Research Papers on Seasonal Affective Disorder
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Seasonal affective disorder, or SAD, is commonly described as a form of depression that is associated with biological rhythms. While seasonal affective disorder does not appear in the American Psychiatric Association’s Diagnostic and Statistical Manual of Mental Disorders as a separate disorder, the option of diagnosing a mood disorder with a seasonal pattern is available. In this way, clinicians can specify a mood disorder with a seasonal pattern if a patient only experiences the mood disorder during a specific time of the year.
The majority of sufferers of seasonal affective disorder are women. The onset of seasonal affective disorder appears to be during early adulthood. Symptoms of seasonal affective disorder include the following:
- Increased sleeping habits
- Increased eating habits or weight gain
- Reduced ability to concentrate
- Social withdrawal
The Seasonal Pattern Assessment Questionnaire was developed for the diagnosis of seasonal affective disorder.
Most people affected by seasonal affective disorder experience their symptoms during the winter, although a summer version of the disorder also exists. Days are shorter during the winter months and individuals are less likely to be outside during the cold weather. Current theories suggest seasonal affective disorder is caused by an irregularity in circadian rhythms.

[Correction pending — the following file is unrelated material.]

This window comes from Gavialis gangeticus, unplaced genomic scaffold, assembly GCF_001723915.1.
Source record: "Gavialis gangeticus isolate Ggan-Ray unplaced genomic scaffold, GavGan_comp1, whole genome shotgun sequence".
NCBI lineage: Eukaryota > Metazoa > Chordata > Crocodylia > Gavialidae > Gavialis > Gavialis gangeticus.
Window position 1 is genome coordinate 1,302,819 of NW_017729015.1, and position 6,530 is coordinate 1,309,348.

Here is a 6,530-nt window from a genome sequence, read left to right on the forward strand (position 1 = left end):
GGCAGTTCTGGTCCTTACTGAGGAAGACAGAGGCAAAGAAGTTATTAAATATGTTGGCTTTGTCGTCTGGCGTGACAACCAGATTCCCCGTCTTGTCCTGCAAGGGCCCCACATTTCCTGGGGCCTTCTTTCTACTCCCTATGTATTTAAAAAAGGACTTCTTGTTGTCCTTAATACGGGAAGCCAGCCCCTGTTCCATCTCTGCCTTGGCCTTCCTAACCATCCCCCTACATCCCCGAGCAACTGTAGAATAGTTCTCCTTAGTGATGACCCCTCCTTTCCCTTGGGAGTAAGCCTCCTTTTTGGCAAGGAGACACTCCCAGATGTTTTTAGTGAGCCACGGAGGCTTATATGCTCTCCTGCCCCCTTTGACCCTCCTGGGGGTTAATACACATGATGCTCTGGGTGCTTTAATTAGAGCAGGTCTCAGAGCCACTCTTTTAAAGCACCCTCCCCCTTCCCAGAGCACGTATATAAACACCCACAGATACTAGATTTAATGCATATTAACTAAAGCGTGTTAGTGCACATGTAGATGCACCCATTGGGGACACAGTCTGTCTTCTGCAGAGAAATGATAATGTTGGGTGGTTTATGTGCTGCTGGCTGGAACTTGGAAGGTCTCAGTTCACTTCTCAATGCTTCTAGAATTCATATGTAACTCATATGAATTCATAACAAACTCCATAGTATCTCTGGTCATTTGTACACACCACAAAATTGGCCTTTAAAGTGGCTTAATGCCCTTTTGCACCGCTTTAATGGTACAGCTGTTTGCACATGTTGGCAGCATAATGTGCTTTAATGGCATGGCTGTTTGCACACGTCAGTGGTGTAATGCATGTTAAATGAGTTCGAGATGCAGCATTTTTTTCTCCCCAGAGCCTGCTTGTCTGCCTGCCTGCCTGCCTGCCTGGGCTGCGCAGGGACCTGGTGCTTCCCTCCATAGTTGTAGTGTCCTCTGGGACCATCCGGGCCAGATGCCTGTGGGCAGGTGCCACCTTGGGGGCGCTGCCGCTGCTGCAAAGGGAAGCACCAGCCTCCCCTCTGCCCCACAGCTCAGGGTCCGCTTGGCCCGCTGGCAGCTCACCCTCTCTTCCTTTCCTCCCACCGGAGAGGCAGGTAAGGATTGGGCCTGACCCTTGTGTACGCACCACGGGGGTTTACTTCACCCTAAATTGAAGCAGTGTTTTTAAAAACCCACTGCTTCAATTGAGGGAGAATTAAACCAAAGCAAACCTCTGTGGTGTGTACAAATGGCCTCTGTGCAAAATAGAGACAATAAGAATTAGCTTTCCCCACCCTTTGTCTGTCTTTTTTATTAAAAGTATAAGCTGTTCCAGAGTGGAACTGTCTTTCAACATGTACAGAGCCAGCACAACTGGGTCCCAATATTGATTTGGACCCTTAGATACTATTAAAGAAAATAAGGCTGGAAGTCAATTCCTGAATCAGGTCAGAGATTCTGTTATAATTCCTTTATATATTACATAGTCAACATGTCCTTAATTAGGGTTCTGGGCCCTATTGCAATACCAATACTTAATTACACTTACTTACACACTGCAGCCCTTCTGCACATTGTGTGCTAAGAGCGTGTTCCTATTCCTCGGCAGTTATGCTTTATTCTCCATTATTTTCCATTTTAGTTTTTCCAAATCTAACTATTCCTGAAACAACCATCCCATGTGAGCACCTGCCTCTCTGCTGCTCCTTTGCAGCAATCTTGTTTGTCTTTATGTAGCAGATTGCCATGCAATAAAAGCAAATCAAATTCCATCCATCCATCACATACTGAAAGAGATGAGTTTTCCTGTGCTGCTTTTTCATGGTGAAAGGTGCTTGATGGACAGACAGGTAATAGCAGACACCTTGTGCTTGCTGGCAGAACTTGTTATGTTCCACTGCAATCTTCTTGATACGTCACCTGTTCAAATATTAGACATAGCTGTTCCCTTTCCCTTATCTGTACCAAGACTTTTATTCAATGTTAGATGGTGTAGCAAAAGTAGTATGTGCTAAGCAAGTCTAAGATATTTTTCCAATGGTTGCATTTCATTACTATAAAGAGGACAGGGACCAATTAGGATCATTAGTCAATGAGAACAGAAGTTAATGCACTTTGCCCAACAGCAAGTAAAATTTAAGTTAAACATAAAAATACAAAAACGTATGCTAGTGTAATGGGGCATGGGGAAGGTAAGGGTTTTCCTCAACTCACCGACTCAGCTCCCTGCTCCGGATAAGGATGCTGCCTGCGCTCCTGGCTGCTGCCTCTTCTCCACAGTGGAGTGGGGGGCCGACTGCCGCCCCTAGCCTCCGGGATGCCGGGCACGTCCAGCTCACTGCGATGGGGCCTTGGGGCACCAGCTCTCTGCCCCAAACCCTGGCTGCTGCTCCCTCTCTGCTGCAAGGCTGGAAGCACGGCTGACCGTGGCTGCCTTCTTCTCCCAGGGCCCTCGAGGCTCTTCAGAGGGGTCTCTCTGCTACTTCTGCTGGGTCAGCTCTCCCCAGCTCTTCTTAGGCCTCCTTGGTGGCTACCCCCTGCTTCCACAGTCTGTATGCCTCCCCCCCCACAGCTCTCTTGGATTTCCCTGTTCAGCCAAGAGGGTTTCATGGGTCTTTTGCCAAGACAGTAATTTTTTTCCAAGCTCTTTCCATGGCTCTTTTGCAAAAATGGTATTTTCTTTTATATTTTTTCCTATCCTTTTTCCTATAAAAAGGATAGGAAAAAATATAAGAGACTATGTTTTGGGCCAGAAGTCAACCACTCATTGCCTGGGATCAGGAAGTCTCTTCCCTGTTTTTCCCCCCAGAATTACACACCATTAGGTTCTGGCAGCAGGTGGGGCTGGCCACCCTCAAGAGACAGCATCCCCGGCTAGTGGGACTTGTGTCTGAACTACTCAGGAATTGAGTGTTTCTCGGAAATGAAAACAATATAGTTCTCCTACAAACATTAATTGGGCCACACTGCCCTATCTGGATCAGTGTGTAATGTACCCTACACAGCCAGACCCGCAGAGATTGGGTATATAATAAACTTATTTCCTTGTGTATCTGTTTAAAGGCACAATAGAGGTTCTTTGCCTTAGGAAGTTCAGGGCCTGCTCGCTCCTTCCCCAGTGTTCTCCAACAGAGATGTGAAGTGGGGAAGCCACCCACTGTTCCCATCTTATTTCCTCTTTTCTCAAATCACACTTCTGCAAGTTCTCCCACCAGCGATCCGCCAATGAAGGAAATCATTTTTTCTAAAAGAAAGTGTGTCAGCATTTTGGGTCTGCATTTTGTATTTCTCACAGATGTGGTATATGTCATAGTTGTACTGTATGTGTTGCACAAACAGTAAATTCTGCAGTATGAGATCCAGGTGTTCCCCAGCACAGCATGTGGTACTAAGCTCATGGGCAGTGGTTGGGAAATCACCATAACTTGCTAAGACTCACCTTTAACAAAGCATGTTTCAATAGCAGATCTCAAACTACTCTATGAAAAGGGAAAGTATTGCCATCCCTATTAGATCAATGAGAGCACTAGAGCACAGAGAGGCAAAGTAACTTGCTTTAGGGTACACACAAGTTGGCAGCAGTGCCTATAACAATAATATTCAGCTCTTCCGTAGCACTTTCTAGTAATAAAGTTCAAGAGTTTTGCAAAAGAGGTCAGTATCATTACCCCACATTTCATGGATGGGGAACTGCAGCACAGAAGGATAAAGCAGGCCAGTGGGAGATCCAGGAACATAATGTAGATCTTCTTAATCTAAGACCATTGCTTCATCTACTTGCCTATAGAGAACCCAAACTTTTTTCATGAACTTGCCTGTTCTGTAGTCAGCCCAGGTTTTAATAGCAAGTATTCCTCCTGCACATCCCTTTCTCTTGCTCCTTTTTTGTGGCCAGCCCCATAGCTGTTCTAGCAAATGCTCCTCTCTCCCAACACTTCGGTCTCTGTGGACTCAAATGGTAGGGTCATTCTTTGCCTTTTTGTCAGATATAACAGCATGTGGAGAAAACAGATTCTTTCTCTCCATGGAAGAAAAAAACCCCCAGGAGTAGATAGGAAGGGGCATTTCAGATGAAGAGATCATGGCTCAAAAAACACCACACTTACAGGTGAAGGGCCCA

Treatment for seasonal affective disorder includes light therapy. A majority of patients improve after several hours of exposure to bright artificial light during the day. Experiencing additional artificial light in the morning appears to help even out circadian rhythms, providing individuals with relief from symptoms after a few weeks. Seasonal affective disorder symptoms will also get better without treatment after a change in the seasons.
Perhaps the newest and most promising alternative use of light in medicine pertains to its application in psychiatry. In the case of seasonal affective disorder, some individuals suffer from depression that occurs on a seasonal basis and in response to the reduced daylight offered in the fall and winter months. Many people suffer from seasonal affective disorder on a yearly basis, with a range in severity from mild depression to full-blown depressive disorders with significant reductions in functioning. The use of light therapy in this population has proven very successful in diminishing the symptoms of seasonal affective disorder.
So powerful is phototherapy in fighting seasonal affective disorder, winter depression, and some other forms of depression that “daily exposure to bright light is about as effective as antidepressant drugs” in reducing the accompanying symptoms. In these patient populations, bright light is administered on a daily basis, usually early in the morning and for thirty to sixty minutes per day. Numerous devices have been developed and study for the administration of phototherapy in seasonal affective disorder’s treatment. While light boxes are the standard, there are also battery-operated visors and bedside lights that have proven effectiveness in treating seasonal affective disorder’s symptoms